Black Holes Caught in a Galaxy Crash
National Radio Astronomy Observatory | ALMA | 2020 Jan 05
ALMA sees material around two growing supermassive black holes in unprecedented detail
An international team of astronomers used the Atacama Large Millimeter/submillimeter Array (ALMA) to create the most detailed image yet of the gas surrounding two supermassive black holes in a merging galaxy.
- NGC 6240 as seen with ALMA (top) and the Hubble Space Telescope (bottom). In the ALMA image, the molecular gas is blue and the black holes are the red dots. The ALMA image provides the sharpest view of the molecular gas around the black holes in this merging galaxy. Credit: ALMA (ESO/NAOJ/NRAO), E. Treister; NRAO/AUI/NSF, S. Dagnello; NASA/ESA Hubble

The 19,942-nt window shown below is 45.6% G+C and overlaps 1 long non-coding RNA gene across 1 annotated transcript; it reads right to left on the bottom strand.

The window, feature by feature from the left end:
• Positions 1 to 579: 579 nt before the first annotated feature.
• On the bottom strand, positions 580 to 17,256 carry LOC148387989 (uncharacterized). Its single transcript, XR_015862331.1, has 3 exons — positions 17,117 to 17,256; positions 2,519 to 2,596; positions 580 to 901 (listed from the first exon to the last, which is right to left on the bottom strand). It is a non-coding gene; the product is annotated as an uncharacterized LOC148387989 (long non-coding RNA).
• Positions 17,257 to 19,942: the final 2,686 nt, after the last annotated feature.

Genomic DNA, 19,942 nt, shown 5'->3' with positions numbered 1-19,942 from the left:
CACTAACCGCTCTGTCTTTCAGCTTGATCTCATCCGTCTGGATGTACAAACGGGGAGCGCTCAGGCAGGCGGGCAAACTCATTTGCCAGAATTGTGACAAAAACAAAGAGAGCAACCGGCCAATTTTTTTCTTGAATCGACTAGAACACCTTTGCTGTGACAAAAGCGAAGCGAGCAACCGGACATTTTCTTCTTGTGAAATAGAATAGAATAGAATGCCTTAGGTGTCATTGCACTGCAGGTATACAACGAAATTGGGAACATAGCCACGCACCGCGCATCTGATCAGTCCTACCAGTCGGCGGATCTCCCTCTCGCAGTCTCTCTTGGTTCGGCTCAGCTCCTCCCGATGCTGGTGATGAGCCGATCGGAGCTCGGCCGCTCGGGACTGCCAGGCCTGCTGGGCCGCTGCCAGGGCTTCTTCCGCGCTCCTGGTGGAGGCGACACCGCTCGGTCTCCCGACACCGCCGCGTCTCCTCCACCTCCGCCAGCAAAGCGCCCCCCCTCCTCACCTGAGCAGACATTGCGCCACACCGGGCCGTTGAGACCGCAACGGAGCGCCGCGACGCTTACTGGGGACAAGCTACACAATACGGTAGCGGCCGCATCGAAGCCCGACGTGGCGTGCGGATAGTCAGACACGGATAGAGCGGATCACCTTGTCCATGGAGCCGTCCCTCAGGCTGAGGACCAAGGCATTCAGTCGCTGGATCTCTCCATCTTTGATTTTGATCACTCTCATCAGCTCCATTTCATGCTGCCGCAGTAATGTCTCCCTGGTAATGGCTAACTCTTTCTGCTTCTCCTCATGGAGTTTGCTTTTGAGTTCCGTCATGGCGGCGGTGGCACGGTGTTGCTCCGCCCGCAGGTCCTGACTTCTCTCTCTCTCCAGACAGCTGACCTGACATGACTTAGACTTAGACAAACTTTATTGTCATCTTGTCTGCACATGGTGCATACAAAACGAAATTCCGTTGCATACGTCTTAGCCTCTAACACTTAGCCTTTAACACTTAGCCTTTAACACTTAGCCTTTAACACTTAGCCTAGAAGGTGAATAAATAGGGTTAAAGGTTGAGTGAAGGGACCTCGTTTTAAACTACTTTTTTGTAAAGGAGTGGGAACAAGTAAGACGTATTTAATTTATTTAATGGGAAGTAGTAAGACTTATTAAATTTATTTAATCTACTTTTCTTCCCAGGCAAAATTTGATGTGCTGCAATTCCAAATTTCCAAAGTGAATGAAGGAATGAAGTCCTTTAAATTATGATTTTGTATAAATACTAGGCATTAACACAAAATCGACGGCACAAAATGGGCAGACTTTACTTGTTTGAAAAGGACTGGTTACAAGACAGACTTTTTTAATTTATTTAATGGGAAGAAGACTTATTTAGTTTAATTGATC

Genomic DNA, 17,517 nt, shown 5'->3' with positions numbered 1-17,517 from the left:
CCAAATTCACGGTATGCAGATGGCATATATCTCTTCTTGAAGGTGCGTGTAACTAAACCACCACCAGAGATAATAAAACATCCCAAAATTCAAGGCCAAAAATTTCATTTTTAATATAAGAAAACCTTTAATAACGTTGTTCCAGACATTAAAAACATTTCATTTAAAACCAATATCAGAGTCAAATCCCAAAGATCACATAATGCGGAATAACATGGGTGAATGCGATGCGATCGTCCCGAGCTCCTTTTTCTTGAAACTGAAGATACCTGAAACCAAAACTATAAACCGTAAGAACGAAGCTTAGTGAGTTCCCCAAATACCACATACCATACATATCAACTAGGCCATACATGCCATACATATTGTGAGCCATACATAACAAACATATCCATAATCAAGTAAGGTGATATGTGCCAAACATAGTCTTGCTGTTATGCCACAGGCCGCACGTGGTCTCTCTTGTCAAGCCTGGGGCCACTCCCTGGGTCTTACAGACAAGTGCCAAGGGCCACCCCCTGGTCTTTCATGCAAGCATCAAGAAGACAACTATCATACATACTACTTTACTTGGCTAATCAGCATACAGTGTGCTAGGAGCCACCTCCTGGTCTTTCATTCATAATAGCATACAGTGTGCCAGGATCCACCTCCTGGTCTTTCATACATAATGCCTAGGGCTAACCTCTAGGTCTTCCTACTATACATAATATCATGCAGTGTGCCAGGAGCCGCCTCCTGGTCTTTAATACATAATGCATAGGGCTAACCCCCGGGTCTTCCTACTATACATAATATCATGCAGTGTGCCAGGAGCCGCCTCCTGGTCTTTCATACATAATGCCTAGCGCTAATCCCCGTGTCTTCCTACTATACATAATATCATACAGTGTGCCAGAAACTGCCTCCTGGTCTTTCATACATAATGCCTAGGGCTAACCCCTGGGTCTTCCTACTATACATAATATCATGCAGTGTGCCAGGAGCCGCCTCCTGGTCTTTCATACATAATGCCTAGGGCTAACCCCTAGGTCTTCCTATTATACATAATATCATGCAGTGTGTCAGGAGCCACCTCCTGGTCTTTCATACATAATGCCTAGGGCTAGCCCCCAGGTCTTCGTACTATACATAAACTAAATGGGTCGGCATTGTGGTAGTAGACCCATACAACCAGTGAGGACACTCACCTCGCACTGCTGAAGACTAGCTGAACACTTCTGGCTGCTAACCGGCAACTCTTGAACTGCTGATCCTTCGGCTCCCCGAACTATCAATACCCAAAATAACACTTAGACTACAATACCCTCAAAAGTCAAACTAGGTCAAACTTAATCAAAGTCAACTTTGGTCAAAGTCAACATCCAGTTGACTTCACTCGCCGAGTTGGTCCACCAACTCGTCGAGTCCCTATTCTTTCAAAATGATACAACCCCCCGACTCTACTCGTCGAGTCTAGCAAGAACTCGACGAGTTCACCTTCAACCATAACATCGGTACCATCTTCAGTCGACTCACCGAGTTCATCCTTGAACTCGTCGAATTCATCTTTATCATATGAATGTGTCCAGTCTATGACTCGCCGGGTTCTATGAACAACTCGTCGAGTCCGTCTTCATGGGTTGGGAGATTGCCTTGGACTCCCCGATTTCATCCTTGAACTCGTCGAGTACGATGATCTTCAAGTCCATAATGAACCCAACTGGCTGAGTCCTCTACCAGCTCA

400 million light-years away from Earth, in the constellation of Ophiuchus, two galaxies are crashing into each other and forming a galaxy we know as NGC 6240. This peculiarly-shaped galaxy has been observed many times before, as it is relatively close by. But NGC 6240 is complex and chaotic. The collision between the two galaxies is still ongoing, bringing along in the crash two growing supermassive black holes that will likely merge as one larger black hole.
To understand what is happening within NGC 6240, astronomers want to observe the dust and gas surrounding the black holes in detail, but previous images have not been sharp enough to do that. New ALMA observations have increased the resolution of the images by a factor of ten – showing for the first time the structure of the cold gas in the galaxy, even within the sphere of influence of the black holes. ...
How to Fuel an AGN: Mapping Circumnuclear Gas in NGC 6240 with ALMA ~ Anne M. Medling et al
- Astrophysical Journal Letters 885(1):L21 (2019 Nov 01) DOI: 10.3847/2041-8213/ab4db7
- arXiv.org > astro-ph > arXiv:1910.12967 > 28 Oct 2019
at the Highest Spatial Resolution ~ Ezequiel Treister et al
- accepted by Astrophysical Journal (preprint)